Recent events have shown the potential for mass uprisings to paralyze and bring down governments. We should not be so dogmatic as to refuse to incorporate these recent tactics into our people’s wars when possible. We have never limited ourselves to orthodoxy, Maoist or otherwise. What is key is the construction of New Power under leadership of the Leading Light. We must understand the importance of putting the most advanced revolutionary science in command. Protracted people’s war as a method allows New Power to mature over decades. The protracted nature creates a bond between the poor and the revolutionary cadre. We should not loose this merely in order to quickly replace one bourgeois regime for another. We must construct New Power over a protracted period, creating trust with the masses. When we are ready, when our power is great enough, we can potentially use a mass protest combined with armed struggle to bring up our New Power. However, this should be conceived as the culmination of a much longer process, a protracted people’s war that creates a shadow state, a dual power, a New Power. No doubt there will be many confrontations with the Old State prior to any insurrection. We should not straightjacket ourselves to any single strategy in all situations. We must examine the situation in each case to see what strategies are appropriate.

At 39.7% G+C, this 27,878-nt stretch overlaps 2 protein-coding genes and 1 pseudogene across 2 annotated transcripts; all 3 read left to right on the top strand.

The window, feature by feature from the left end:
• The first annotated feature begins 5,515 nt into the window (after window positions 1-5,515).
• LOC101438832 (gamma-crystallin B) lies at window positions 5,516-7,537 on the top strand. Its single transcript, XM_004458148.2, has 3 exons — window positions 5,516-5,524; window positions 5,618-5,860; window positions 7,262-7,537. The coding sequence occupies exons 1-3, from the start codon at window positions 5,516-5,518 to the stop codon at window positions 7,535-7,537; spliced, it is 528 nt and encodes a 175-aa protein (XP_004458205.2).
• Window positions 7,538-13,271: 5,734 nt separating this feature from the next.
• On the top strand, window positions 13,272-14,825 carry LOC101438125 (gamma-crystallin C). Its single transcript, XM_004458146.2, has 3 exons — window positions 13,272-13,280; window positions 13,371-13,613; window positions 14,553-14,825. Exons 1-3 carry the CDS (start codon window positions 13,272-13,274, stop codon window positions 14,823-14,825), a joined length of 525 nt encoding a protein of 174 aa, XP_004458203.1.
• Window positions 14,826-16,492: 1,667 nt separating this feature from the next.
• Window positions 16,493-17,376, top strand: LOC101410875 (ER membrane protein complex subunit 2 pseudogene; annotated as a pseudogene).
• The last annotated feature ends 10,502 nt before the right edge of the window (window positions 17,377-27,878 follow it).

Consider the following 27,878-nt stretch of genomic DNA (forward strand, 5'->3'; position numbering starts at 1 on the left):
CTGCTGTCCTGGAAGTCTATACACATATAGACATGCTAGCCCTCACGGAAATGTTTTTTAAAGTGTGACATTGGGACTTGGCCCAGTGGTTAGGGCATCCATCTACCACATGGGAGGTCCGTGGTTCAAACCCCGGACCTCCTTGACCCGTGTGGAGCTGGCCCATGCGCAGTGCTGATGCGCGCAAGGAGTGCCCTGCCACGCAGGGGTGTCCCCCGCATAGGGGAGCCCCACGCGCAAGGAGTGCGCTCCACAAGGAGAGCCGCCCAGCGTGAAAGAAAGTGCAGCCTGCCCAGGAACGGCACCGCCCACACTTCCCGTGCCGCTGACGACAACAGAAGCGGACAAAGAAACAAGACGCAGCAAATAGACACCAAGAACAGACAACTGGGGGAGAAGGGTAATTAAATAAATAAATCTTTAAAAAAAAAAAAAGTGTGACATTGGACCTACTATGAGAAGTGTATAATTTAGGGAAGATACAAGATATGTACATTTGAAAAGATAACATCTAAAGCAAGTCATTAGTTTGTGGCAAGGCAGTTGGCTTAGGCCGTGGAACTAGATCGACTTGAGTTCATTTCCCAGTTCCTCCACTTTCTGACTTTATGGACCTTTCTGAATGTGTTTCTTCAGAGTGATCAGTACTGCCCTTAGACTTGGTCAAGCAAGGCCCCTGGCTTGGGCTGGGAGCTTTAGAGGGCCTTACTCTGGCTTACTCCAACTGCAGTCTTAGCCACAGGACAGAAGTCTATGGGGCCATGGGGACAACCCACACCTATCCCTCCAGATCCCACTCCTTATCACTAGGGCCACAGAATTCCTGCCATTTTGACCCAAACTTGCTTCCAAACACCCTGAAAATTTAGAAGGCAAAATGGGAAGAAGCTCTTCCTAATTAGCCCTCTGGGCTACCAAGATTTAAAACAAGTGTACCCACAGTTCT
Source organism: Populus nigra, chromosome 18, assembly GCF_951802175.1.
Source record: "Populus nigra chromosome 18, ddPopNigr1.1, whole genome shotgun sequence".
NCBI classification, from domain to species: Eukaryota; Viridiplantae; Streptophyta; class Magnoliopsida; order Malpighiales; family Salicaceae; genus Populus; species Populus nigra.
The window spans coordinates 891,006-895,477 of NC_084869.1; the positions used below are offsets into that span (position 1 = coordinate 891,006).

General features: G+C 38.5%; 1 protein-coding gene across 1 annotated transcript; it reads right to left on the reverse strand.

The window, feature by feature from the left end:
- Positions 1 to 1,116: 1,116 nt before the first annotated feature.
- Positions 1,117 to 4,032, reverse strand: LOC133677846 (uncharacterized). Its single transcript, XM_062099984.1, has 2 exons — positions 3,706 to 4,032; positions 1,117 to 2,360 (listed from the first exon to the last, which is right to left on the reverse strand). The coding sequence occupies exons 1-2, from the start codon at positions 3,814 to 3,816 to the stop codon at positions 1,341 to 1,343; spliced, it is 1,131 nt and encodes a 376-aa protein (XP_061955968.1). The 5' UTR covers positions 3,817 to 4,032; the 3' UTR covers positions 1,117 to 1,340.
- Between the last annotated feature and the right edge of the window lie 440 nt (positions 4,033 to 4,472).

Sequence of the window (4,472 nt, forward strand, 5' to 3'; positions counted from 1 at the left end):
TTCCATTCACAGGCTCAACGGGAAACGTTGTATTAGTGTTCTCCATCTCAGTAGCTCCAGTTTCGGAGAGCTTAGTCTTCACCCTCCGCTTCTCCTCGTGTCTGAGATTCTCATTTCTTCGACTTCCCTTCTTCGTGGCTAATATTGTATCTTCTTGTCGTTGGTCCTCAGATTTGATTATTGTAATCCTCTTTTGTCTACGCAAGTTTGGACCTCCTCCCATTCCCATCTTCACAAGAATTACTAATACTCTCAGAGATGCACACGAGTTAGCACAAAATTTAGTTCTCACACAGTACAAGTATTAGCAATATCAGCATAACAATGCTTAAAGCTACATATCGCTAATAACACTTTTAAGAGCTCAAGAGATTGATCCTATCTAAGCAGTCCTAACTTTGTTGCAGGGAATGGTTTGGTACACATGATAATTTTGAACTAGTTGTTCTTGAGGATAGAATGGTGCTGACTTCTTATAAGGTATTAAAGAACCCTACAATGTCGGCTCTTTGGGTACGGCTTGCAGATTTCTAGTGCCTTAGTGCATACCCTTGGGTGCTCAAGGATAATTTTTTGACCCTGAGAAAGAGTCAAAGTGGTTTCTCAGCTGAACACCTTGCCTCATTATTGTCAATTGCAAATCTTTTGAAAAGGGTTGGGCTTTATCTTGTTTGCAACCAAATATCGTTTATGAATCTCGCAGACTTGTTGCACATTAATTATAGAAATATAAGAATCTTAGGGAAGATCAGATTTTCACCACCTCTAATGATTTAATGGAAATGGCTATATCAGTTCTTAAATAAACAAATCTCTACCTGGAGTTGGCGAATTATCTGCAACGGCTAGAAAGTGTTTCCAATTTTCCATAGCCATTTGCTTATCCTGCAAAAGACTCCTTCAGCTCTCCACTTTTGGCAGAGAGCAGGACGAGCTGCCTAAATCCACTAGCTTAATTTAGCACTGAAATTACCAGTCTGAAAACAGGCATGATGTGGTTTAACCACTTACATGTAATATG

Globally, our strategy is global people’s war from the Exploited World to the Exploiter World: global people’s army, global New Power, global red zones, etc. However, there are new trends that lead to reevaluation of the localized struggle in any given country or large geographic area. Demographic shifts have led to a situation where for the first time in history, the majority of the world’s people now live in urban, not rural areas. The fastest growing demographic is the slum dweller of the Third World megacity. These trends do not seem to be slowing. The slum dweller is the proletarian of the future. It is from the slums that significant New Power will emerge, often outpacing New Power in the countryside. The red zones of the future will be in the slums of megacities of the Third World. These will be our base areas. It is likely that our protracted people’s war will not be as one-directional as the Maoist model. In some places, our war will move from the countryside to the city. In others, our war will move from the slums to the countryside to the urban centers. The key is the continual expansion of New Power; the continual expansion of the influence of the Leading Light. We must be flexible, creative, and bold. We are Leading Lights, not dogmatists. The future is ours.